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Sympathy for the Neo-Liberal Devil

By Steve Fuller Special Section on the Future of Research Governance Where We Are Now The UK government has asked its Department of Business, Innovation and Skills to make a £450 million cut in its budget for this year (and presumably for the foreseeable future). All state-funded academic activity – both education (‘skills’) and research (‘innovation’) […]

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We Must Revoke Silences and Confront the Clamour of Common Sense

By Nick Emmel Special Section on Future Sociologies As I listened to the speakers at the recent Future Sociologies: Challenges to Practice, Policy and Politics event held Leeds I was reminded of Paulo Friere’s account of the liberatory problem-posing education in Pedagogy of the Oppressed. The next morning, still thinking about the ideas raised, I took my […]

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Brexit

Brexit: How Do We Reimagine?

By David Beer In a recent piece in OpenDemocracy, Mary Fitzgerald suggested that in the wake of the EU referendum it is time to reimagine Europe. This, she argues, requires us to be open in drawing upon a range of perspectives. The current malaise would certainly lend itself to such a rethink. Yet there is an […]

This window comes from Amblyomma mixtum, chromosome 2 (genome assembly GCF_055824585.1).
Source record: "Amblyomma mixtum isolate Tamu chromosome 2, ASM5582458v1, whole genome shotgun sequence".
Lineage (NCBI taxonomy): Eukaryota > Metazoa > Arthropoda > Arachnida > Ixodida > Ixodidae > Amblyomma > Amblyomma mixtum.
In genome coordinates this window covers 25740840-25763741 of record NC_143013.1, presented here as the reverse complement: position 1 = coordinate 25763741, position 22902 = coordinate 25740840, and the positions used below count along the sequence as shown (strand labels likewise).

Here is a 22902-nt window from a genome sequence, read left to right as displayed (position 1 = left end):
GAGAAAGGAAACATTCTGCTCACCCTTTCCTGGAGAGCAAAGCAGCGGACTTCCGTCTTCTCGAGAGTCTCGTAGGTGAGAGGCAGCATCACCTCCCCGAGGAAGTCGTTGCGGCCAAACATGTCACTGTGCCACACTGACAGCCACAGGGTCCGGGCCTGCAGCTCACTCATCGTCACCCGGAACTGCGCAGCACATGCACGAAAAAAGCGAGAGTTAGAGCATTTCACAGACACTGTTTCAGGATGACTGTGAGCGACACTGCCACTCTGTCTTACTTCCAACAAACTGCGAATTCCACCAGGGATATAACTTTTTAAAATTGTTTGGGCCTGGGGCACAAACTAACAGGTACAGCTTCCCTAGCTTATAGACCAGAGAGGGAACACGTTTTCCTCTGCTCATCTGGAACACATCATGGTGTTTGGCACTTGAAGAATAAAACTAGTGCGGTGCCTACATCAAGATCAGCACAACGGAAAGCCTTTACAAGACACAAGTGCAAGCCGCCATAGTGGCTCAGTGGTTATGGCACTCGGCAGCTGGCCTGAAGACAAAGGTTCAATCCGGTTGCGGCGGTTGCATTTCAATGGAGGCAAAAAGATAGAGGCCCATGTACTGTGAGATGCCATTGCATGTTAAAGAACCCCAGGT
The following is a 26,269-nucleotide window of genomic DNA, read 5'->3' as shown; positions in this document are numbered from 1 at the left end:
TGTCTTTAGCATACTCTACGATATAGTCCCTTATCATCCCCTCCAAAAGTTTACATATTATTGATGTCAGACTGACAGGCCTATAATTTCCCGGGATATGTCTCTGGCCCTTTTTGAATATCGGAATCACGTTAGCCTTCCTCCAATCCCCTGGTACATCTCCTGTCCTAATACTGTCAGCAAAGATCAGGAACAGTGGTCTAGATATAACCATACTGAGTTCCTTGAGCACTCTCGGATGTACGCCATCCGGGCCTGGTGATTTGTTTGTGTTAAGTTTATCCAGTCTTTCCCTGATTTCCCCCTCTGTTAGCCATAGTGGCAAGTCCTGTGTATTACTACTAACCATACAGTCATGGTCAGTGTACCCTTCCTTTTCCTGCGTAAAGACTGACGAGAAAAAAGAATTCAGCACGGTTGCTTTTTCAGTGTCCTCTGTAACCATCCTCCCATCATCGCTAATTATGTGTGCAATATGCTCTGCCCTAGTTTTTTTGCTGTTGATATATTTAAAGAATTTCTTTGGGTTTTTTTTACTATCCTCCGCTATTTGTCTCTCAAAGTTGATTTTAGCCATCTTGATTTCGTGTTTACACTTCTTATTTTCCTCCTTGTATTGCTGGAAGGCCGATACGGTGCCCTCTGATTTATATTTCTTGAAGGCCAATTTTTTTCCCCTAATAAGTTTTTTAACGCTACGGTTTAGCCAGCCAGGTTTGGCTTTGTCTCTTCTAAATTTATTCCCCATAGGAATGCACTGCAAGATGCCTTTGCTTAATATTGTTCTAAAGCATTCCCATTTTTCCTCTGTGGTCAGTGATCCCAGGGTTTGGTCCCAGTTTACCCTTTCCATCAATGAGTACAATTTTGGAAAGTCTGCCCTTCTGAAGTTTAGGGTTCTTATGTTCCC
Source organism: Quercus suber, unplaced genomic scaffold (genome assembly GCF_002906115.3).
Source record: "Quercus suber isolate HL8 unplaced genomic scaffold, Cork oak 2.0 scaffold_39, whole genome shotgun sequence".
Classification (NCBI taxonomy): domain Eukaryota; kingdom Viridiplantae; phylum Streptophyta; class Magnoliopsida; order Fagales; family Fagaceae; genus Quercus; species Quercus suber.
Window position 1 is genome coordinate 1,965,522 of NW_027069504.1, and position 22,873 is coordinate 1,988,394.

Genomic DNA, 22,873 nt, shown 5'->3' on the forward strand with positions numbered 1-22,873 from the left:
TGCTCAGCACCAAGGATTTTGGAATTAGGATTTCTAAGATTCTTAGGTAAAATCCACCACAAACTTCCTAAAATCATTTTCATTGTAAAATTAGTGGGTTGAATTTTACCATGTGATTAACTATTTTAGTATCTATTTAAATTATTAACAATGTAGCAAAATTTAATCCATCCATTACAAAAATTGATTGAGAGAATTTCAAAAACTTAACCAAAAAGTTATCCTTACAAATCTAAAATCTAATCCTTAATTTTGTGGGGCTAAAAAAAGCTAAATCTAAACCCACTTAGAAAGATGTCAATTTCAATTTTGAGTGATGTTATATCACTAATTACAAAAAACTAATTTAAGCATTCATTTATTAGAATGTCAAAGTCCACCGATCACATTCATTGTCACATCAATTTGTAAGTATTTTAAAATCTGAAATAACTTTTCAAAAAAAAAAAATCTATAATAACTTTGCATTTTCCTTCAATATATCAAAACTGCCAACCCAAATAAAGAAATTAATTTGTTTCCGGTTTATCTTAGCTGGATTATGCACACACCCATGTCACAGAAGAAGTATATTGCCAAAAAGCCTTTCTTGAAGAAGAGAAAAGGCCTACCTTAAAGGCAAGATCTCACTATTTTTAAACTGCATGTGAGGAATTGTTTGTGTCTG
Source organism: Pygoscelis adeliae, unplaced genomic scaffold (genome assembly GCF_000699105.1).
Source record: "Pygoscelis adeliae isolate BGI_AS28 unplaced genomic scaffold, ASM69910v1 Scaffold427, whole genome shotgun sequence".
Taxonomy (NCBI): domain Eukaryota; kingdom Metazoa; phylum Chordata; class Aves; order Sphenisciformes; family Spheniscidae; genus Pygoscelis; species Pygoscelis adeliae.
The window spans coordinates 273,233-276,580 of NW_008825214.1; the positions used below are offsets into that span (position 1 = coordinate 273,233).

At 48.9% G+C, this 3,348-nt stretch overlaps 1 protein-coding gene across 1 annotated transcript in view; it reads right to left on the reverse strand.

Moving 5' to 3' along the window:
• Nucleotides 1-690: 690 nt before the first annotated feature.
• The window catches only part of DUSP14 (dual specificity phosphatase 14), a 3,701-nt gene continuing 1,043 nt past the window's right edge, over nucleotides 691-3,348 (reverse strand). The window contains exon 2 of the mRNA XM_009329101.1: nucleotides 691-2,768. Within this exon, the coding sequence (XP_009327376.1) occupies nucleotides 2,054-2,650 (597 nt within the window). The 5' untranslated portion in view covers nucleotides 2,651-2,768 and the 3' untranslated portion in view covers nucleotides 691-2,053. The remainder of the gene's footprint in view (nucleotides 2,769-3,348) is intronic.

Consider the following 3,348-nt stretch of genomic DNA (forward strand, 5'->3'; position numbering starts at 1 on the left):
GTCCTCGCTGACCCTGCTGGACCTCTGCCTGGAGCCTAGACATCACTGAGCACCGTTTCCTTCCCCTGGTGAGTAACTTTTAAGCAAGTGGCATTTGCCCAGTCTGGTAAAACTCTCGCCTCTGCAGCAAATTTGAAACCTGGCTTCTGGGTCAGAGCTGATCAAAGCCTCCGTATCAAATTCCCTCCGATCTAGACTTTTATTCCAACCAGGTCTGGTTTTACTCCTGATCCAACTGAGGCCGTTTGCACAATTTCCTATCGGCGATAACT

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Brexit

Brexit: Brace yourselves for Rising Racism and Islamophobia

By Sadia Habib The campaign for Britain to Exit (Brexit) from the European Union has now been firmly established as one that promoted racialised rhetoric ruthlessly and without any concern for the consequences. What does this mean for the multicultural conviviality in the postcolonial cities in Britain? Even before the result was declared on Friday, social […]

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Brexit

What After Brexit? We Don’t Know, and If We Did, We Wouldn’t Dare Say

By Jana Bacevic In dark timesWill there also be singing?Yes, there will be singingAbout the dark times. – Bertolt Brecht Sociologists are notoriously bad at prediction. The collapse of the Soviet Union is a good example – not only did no one (or almost no one) predict it would happen, it also challenged social theory’s dearly-held assumptions about […]

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Brexit

Brexit – is this Schrödinger’s neoliberalism?

By Liz Morrish The day after what the BBC has been calling a seismic event is bound to feel rather numbing. Twitter was filled with people saying how their timeline had not prepared them for this. Like me, many were connected to other left-leaning, progressive internationalists, and so had felt entitled to discount what they […]

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Brexit

The Working Class and Vote Leave

By Catherine Price We have voted to leave the European Union and the Brexit side has won. For many working class people this vote was about more than the European Union. It was a chance to be heard when their voices had been lost. For me as a PhD student at university, I was torn […]